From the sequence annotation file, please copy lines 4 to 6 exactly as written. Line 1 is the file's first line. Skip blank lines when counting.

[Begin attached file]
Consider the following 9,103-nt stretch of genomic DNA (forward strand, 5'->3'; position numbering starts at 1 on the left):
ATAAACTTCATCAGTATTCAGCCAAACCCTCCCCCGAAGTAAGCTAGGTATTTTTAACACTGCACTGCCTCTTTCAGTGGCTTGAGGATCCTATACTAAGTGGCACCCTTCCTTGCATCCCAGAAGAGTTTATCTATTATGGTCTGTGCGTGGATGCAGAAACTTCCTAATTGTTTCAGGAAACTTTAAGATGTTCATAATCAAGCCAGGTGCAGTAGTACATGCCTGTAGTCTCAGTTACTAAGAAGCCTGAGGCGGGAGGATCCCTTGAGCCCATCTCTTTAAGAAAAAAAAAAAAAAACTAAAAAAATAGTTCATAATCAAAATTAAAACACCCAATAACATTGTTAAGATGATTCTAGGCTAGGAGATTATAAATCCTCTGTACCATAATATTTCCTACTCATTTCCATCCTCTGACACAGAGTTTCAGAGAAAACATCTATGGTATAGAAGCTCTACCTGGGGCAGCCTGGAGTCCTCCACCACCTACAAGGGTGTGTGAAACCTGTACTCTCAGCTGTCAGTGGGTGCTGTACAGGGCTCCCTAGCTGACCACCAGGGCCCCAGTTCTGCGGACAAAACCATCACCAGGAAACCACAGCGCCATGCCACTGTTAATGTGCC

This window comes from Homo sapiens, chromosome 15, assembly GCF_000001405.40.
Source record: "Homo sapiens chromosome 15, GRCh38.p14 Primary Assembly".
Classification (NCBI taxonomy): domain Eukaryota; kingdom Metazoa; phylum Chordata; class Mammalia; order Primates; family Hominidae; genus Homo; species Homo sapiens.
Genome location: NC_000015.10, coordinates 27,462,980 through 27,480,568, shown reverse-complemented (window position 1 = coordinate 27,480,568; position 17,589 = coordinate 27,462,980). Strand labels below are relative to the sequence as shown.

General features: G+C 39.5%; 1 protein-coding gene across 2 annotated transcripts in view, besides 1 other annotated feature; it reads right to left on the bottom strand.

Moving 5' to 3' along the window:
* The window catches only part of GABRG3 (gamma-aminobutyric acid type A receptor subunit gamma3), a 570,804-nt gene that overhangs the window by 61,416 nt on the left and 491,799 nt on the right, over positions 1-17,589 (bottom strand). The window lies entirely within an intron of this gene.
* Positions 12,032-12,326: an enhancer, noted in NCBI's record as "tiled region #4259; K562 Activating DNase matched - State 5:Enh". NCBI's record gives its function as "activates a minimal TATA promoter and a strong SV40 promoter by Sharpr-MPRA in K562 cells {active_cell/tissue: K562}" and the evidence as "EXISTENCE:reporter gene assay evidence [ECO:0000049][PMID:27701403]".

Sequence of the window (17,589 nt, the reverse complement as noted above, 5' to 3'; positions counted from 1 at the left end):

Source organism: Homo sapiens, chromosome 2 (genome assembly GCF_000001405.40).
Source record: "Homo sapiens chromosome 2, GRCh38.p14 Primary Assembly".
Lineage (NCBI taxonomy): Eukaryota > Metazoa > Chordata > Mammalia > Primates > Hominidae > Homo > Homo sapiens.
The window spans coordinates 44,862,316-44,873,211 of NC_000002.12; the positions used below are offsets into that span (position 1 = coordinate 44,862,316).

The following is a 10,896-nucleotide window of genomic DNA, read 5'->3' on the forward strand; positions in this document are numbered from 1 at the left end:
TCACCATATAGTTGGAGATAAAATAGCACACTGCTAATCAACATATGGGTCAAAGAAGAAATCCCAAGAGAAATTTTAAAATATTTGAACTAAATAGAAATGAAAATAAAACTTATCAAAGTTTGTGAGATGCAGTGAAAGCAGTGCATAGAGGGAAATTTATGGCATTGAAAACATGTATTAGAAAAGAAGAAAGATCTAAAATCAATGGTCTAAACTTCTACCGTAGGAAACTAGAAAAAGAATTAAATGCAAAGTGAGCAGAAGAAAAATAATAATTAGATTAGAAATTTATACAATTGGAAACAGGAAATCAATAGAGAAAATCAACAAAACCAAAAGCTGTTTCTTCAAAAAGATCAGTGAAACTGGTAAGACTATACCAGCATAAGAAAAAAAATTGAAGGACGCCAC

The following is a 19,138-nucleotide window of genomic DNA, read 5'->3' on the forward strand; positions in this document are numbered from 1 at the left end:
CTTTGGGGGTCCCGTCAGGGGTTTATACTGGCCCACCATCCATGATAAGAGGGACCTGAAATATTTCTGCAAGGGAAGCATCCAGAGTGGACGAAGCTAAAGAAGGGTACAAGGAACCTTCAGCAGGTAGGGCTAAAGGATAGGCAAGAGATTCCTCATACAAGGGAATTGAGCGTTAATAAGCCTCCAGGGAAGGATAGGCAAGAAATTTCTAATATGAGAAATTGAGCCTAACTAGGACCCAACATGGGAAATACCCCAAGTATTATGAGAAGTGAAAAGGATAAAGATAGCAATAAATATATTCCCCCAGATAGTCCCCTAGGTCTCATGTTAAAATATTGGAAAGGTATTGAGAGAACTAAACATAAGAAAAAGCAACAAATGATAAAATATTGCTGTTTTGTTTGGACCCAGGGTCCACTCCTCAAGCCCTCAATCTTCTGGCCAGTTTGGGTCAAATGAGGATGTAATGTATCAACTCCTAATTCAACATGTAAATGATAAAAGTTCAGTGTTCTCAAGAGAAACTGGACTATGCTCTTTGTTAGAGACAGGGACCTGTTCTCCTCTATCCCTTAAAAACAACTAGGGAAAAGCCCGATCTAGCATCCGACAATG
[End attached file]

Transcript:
Source record: "Homo sapiens chromosome 15, GRCh38.p14 Primary Assembly".
Classification (NCBI taxonomy): domain Eukaryota; kingdom Metazoa; phylum Chordata; class Mammalia; order Primates; family Hominidae; genus Homo; species Homo sapiens.
Genome location: NC_000015.10, coordinates 27,462,980 through 27,480,568, shown reverse-complemented (window position 1 = coordinate 27,480,568; position 17,589 = coordinate 27,462,980). Strand labels below are relative to the sequence as shown.